We all know about the effort by some agribusiness interests to make it a crime for whistleblowers to take photographs or videos that document the suffering animals on a factory farm, or for an animal advocate to apply for a job at one of these facilities. These"ag-gag" laws have been widely condemned in the media as efforts by agribusiness to hide the abuse and suffering that animals endure at some operations. If they didn't have the First Amendment to contend with, maybe factory farmers would next seek to stop journalists from writing unauthorized works about factory farming, or filmmakers from depicting animals languishing in confinement, or artists from painting images of the fouling of our waterways with pig offal from factory farms.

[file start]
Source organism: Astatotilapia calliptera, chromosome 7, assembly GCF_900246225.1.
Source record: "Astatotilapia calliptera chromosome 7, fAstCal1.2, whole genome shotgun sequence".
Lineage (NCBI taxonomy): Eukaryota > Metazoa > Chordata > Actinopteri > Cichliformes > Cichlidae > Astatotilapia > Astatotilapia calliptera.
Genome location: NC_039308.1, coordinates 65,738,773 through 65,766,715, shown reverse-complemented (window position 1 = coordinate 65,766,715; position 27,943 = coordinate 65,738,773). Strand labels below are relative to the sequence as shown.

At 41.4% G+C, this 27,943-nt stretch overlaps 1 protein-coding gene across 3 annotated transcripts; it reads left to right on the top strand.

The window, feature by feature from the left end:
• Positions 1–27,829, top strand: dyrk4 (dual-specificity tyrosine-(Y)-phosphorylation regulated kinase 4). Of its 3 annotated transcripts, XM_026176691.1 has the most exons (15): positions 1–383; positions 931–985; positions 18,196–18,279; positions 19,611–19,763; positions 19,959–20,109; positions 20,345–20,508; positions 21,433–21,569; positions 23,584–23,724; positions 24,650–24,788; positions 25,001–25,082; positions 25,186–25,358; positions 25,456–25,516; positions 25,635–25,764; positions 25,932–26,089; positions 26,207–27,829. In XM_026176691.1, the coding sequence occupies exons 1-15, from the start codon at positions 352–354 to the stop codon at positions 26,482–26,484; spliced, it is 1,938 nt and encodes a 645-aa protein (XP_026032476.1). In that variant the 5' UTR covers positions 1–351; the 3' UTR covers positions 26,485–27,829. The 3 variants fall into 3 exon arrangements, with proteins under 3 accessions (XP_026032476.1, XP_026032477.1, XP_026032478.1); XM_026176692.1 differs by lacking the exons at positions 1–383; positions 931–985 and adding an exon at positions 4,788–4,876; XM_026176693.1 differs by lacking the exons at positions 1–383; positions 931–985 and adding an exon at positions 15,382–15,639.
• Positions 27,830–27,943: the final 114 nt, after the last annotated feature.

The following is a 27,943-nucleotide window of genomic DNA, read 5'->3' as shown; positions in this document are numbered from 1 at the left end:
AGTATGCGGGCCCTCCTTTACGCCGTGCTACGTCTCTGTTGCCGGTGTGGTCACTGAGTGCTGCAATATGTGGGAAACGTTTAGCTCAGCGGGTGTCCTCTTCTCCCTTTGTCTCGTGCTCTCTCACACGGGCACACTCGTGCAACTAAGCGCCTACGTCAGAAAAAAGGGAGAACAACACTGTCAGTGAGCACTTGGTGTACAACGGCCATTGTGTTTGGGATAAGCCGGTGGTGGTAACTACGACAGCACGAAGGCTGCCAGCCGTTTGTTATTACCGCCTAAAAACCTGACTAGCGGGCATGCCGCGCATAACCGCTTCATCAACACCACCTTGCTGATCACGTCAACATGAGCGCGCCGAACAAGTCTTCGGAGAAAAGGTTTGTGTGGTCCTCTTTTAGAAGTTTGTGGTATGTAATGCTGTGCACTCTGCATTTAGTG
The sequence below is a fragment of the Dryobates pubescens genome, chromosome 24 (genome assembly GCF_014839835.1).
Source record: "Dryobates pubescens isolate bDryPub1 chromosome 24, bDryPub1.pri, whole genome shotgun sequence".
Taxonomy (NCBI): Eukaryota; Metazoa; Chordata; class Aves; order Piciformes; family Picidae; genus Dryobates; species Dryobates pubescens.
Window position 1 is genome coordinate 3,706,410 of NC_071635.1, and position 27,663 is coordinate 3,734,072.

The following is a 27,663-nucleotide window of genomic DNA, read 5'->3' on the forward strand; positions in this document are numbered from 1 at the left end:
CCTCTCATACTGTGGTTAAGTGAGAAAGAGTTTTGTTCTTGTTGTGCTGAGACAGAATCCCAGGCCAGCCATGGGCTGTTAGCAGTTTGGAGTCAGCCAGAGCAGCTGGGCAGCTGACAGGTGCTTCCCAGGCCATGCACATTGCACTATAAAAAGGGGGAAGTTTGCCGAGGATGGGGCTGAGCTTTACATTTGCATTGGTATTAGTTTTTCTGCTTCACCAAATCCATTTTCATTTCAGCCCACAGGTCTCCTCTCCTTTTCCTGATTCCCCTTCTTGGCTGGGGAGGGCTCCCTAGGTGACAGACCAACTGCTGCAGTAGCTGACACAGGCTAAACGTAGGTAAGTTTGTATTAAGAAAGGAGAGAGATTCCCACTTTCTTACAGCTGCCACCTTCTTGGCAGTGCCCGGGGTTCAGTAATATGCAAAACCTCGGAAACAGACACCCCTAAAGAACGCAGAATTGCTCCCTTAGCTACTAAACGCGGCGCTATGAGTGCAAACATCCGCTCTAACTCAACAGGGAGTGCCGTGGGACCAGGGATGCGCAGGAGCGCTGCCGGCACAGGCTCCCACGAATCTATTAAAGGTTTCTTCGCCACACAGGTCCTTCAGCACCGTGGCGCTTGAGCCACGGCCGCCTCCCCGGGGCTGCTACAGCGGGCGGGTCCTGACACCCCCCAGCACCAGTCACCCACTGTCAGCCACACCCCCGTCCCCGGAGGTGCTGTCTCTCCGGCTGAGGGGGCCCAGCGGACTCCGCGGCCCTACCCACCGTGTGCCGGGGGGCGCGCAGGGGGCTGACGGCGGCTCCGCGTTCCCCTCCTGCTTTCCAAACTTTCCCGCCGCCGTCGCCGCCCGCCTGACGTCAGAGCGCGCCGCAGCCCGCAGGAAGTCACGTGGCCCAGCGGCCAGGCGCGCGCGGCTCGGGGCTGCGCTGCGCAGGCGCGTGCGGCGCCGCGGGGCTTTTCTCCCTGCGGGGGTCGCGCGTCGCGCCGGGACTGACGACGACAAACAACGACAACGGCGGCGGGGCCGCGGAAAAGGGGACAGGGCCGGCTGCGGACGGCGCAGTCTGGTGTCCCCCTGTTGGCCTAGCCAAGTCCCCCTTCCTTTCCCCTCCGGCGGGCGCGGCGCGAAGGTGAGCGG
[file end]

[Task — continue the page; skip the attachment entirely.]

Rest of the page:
It's fine, by the factory farmer's way of thinking, for consumers to buy their products in the marketplace, but please, just don't ask questions or make demands about how they make those products. Damn those consumers for trying to tell agribusiness that it has to let animals turn around, or for raising a ruckus about the factory farms' leaking, football-field-sized lagoons of pig feces and urine that infiltrate America's waterways and reservoirs. They just don't understand what we do – and just better for them not to worry their heads about it.